The Polish Boxer, By Eduardo Halfon, trans. Ollie Brock et al

For all its ruses, this novel-memoir holds compelling secrets

Emilia Ippolito
Saturday 10 November 2012 01:00

The Polish Boxer is the first work of fiction by the Guatemalan writer Eduardo Halfon to be translated in to English (by five different translators). The work sits at the crossroads between a short story, a novel and a memoir.

It is narrated by a writer - Eduardo Halfon – who shares many biographical features with the real author. Both narrator and author are Jewish, educated in engineering, live in Nebraska, have been awarded a Guggenheim grant to ensure a sequel to the book, and teach at university in Guatemala. Are they one and the same person? Does it make a difference to the reader's understanding? This question remains open throughout the story.

Ten loose units – potentially, ten short stories – magisterially blend in to one another to tell the story of the author/narrator's grandfather. He survived time spent in wartime concentration camps thanks to the Polish boxer whom he met in one. It is a story of friendship, fear of violence and self-enlightenment, narrated in a matter-of-fact and yet powerfully moving style.

There is a sophisticated hide-and-seek game played by the author with the reader, which sees the plot submerge and re-emerge in an alternating rhythm. A number of characters frame the main plot, all independent thinkers who choose unconventional lifestyles. For example, Halfon receives enigmatic postcards from Milan Rakic, a Serbian gypsy pianist who forces him to search for clues and answers to his riddles – trying to connect several mysterious locations to the sender. Author and reader alike cannot help fall for the seductive game played by Milan, fascinated by his nomadic lifestyle: "a modern nomad, an allegorical nomad, a postcard nomad".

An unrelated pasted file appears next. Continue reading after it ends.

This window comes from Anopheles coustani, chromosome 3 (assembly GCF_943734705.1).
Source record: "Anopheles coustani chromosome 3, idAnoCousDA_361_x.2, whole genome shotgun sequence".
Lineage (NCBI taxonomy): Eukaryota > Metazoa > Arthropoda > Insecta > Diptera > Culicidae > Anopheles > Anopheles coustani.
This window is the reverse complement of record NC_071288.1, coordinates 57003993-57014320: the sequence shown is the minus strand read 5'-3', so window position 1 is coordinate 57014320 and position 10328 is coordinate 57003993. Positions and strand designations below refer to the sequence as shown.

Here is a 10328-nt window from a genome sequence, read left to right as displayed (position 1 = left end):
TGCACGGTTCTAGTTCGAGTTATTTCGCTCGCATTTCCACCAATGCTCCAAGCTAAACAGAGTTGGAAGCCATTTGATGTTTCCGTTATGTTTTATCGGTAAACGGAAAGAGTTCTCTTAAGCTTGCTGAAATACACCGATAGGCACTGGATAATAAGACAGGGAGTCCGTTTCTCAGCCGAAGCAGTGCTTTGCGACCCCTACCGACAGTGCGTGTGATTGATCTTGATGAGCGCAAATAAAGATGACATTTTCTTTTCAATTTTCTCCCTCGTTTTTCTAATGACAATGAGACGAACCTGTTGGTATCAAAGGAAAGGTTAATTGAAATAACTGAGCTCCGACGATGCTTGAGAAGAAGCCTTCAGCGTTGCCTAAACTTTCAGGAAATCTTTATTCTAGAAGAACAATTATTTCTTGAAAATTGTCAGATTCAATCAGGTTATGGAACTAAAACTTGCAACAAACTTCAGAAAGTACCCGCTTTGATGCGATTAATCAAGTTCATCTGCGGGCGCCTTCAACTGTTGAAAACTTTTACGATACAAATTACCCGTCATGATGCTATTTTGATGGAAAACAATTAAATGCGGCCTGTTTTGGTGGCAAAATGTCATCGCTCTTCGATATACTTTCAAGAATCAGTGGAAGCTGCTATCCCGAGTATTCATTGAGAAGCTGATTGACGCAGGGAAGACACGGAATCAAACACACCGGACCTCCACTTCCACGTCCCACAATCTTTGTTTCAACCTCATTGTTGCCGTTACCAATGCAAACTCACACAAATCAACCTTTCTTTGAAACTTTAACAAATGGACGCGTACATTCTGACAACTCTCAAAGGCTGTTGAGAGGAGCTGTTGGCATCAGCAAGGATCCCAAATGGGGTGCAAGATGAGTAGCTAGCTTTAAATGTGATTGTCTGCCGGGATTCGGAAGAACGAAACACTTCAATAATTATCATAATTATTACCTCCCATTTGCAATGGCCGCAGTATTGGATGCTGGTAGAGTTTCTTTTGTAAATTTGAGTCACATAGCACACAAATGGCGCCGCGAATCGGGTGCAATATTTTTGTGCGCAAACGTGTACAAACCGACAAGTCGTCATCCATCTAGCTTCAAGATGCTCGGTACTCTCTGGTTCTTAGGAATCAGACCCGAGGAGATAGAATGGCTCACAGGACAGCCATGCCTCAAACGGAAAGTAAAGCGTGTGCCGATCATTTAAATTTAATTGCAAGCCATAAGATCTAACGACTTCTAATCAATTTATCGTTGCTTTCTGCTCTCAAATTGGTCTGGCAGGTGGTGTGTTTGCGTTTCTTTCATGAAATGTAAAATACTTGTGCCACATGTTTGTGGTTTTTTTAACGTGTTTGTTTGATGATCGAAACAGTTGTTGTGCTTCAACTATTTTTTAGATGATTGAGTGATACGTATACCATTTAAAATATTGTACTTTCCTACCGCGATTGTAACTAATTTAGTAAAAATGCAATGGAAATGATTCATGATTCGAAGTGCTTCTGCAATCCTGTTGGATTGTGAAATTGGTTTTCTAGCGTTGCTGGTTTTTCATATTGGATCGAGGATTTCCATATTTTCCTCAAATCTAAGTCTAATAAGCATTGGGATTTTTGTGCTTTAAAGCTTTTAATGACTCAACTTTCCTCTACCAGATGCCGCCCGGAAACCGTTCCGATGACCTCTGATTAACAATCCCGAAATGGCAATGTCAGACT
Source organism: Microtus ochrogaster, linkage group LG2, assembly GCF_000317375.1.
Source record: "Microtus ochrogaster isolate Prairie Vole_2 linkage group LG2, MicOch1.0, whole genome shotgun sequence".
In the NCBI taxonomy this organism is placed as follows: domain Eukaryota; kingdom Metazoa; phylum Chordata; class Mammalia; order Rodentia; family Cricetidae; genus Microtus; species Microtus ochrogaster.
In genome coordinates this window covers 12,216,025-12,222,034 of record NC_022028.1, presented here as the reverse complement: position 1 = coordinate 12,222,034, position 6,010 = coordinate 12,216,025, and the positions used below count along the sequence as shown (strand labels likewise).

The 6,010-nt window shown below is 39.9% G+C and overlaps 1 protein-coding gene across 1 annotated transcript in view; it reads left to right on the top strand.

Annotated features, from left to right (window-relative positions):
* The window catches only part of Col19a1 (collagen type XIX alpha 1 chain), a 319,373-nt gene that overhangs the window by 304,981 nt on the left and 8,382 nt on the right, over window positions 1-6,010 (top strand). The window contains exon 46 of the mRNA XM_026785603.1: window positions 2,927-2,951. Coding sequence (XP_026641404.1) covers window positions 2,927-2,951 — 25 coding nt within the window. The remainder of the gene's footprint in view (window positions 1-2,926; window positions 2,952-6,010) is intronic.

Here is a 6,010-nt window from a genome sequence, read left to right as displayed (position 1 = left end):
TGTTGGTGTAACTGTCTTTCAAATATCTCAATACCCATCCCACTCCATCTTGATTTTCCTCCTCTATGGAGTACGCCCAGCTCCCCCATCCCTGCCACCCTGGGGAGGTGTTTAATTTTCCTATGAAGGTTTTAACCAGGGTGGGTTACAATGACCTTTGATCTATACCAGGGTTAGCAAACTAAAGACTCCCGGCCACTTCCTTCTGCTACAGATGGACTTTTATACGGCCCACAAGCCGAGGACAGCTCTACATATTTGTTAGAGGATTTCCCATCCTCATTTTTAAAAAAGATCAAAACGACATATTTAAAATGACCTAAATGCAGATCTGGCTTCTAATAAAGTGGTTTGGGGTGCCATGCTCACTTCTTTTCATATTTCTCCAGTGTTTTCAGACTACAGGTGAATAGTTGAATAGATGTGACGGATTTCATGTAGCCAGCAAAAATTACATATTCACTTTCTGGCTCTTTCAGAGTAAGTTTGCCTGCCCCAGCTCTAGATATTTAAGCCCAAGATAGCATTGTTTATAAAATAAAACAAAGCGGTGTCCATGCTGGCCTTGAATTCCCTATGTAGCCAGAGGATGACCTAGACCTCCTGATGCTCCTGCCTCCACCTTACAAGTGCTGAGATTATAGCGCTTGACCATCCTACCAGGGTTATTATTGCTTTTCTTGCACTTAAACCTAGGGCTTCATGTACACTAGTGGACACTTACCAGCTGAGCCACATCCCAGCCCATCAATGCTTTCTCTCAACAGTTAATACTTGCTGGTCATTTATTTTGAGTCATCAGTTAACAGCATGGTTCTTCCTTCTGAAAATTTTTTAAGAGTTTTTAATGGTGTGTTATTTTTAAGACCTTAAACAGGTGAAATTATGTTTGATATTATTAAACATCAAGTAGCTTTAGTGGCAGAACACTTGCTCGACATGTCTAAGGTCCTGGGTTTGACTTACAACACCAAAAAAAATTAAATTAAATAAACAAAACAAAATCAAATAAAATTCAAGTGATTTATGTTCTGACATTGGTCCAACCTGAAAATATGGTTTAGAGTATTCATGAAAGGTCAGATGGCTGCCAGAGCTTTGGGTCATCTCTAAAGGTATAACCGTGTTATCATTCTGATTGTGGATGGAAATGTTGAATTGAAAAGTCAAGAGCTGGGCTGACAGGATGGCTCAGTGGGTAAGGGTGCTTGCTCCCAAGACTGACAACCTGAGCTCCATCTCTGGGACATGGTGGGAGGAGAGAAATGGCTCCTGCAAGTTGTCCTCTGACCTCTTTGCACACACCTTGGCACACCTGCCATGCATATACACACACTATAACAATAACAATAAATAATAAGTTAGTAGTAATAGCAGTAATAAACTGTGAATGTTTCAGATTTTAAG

The Guatemalan author – the real one – believes, like Plato, that "literature is a deceit in which he who deceives is more honest than he who does not deceive; and he who is deceived is wiser than he who is not". We become part of the engaging game of deception in turn. We cannot resist following the author/narrator by thinking of possible ways of deceiving him in return in a fascinating thriller. This is a stimulating and inspiring read.

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